Drake fan? Then you can only hear his upcoming album, Views From the 6, if you’re also an Apple Music subscriber.
Streaming exclusives remain a sucky reality for music fans, especially those that get punished for actually paying but can’t get access to the best new content because they’re on the wrong service. And so it is with Drake: the rapper’s new album will be released first as an Apple Music exclusive, then generally available as of April 29th.
The news was verified by Apple on Beats 1’s OVO Sound Radio.
Since the launch of Apple Music last year, Drake has always been a keen advocate of the streaming platform. The Canadian rapper was present at Apple Music’s launch in San Francisco last year, and his hit song Hotline Bling was first released on Apple Music before any other streaming service.
Also, Drake’s OVO Sound radio show is an Apple Music exclusive, and currently only available on Apple’s Beats 1 radio station. Then, there’s this: last month, DVSN — a Canadian R&B duo signed to Drake’s OVO Sound label — released their album exclusively on Apple Music. Indeed, it’s obvious that Drake has a strong relationship with the streaming platform, with some serious financial payouts possible.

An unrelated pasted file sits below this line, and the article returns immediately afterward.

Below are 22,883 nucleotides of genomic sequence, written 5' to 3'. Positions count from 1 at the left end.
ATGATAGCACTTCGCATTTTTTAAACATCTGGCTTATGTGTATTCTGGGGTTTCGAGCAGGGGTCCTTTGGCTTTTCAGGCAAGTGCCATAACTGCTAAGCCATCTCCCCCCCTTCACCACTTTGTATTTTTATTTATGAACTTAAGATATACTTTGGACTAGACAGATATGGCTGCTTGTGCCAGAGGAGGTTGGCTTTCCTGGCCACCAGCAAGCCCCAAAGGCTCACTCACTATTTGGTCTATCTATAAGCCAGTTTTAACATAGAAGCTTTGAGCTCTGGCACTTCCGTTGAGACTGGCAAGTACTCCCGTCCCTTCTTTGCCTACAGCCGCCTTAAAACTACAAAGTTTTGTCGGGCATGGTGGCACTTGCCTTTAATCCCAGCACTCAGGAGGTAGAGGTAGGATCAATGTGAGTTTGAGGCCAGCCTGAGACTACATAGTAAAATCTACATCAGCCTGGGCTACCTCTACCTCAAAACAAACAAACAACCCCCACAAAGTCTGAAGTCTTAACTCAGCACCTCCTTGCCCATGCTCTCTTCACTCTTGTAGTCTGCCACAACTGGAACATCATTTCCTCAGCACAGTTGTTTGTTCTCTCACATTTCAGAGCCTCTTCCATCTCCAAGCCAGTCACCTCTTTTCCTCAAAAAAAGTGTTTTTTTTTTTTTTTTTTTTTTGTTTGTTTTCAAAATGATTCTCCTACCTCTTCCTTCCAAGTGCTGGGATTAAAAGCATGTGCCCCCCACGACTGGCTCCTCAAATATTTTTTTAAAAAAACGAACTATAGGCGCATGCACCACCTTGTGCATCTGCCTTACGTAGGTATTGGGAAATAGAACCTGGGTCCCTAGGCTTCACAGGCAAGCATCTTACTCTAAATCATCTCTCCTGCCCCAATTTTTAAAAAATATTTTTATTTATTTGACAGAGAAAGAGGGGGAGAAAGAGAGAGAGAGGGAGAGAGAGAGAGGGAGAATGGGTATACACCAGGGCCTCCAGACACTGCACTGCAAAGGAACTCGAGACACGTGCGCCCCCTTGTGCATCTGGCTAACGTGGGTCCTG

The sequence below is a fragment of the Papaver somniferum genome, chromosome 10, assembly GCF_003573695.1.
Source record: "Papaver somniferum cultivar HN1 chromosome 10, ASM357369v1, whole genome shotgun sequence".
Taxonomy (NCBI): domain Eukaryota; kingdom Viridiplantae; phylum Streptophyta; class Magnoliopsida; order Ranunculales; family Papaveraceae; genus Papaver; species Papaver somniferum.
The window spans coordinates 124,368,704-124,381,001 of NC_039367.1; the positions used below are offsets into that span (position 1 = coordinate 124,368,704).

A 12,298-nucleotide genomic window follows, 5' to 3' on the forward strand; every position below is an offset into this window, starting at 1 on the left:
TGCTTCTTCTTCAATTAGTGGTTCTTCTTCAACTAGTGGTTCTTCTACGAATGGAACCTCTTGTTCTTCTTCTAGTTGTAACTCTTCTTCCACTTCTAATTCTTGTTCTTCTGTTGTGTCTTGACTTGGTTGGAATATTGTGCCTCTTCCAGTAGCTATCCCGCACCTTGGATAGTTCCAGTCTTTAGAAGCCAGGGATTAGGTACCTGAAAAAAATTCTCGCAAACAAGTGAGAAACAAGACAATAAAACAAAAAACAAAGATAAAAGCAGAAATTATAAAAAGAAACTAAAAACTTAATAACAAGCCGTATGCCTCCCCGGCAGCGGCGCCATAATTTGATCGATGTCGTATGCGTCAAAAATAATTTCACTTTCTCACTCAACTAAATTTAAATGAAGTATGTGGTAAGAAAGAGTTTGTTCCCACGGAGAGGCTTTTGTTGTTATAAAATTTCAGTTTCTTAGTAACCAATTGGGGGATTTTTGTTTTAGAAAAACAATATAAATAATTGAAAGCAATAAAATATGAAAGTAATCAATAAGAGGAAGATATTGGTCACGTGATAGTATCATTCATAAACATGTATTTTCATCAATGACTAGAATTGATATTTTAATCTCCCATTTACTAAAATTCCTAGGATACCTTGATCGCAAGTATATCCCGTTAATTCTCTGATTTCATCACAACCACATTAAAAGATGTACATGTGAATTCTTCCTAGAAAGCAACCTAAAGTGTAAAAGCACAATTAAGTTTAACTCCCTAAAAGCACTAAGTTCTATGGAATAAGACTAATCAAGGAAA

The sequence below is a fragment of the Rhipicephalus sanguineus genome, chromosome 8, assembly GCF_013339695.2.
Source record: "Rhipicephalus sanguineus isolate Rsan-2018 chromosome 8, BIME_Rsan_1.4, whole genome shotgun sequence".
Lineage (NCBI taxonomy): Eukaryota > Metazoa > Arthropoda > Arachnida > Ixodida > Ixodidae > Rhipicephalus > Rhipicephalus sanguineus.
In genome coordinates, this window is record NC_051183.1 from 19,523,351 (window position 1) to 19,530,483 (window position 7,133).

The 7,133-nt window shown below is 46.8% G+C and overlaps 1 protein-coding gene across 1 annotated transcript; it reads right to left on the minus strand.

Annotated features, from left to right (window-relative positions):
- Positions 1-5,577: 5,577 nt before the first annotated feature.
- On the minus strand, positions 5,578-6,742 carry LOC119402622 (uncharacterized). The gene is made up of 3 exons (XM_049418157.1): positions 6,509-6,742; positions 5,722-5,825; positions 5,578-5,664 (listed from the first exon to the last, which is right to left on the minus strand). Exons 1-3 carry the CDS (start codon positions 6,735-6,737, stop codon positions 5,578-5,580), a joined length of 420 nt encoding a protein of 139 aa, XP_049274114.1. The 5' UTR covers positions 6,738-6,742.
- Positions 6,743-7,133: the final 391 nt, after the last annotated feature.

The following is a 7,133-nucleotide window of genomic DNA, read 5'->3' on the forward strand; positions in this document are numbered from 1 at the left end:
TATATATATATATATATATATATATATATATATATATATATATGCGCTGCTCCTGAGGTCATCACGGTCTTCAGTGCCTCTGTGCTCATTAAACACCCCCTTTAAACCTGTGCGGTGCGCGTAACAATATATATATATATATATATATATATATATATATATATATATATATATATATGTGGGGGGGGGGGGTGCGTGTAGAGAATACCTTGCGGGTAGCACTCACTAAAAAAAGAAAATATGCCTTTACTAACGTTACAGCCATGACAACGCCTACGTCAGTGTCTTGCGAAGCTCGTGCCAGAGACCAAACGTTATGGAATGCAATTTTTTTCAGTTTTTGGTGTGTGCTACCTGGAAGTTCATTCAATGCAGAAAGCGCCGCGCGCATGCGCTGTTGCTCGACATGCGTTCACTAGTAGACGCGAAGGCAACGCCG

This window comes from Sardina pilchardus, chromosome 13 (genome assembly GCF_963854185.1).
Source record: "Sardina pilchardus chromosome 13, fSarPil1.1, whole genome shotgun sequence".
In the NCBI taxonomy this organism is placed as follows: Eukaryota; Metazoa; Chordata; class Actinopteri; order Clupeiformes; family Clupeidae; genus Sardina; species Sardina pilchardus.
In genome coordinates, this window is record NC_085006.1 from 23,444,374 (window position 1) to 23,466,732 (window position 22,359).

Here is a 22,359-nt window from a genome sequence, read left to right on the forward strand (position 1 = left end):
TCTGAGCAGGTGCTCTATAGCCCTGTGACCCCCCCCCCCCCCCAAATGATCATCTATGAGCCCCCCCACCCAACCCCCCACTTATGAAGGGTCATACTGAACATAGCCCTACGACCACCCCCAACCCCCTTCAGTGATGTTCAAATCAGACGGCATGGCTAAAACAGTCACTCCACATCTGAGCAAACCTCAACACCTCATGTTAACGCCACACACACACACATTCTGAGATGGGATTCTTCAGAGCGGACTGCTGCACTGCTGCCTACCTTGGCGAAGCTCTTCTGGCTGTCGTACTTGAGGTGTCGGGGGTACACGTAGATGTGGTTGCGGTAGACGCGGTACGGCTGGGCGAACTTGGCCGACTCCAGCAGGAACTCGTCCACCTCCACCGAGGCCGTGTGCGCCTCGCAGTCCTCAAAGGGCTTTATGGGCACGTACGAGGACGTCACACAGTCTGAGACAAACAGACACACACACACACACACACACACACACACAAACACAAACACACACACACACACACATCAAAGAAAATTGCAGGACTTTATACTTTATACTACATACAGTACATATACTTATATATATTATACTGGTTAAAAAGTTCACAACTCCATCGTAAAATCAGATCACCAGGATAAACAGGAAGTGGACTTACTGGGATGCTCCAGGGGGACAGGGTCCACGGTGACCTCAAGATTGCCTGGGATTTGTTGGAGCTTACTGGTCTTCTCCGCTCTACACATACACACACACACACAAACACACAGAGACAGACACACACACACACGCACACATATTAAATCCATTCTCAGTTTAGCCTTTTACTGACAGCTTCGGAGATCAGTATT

But what effect is this going to have on the other streaming services in the market?
Exclusive content is a strategy that most major streaming platforms are using to increase subscriber numbers. Tidal is famous for this and have reportedly doubled their subscriber numbers as a result of exclusively streaming Kanye West’s The Life Of Pablo.
Meanwhile, Apple Music has already grown considerably since its launch last year. In just nine months, it has racked up 11 million paying subscribers. With this new Drake exclusive, Apple Music is widely anticipated to grab another big chunk of paying users. Apple Music is the closest streaming service to Spotify in terms of subscriber numbers.
Although Spotify has a recorded 30 million paying users, and Apple Music only has roughly 30% of this figure, Spotify is indeed moving to widen that gap. In fact, this may one reason why Spotify has just recently raised a massive $1 billion in debt financing.
(Image by thecomeupshow; licensed under Creative Commons Attribution 2.0 Generic)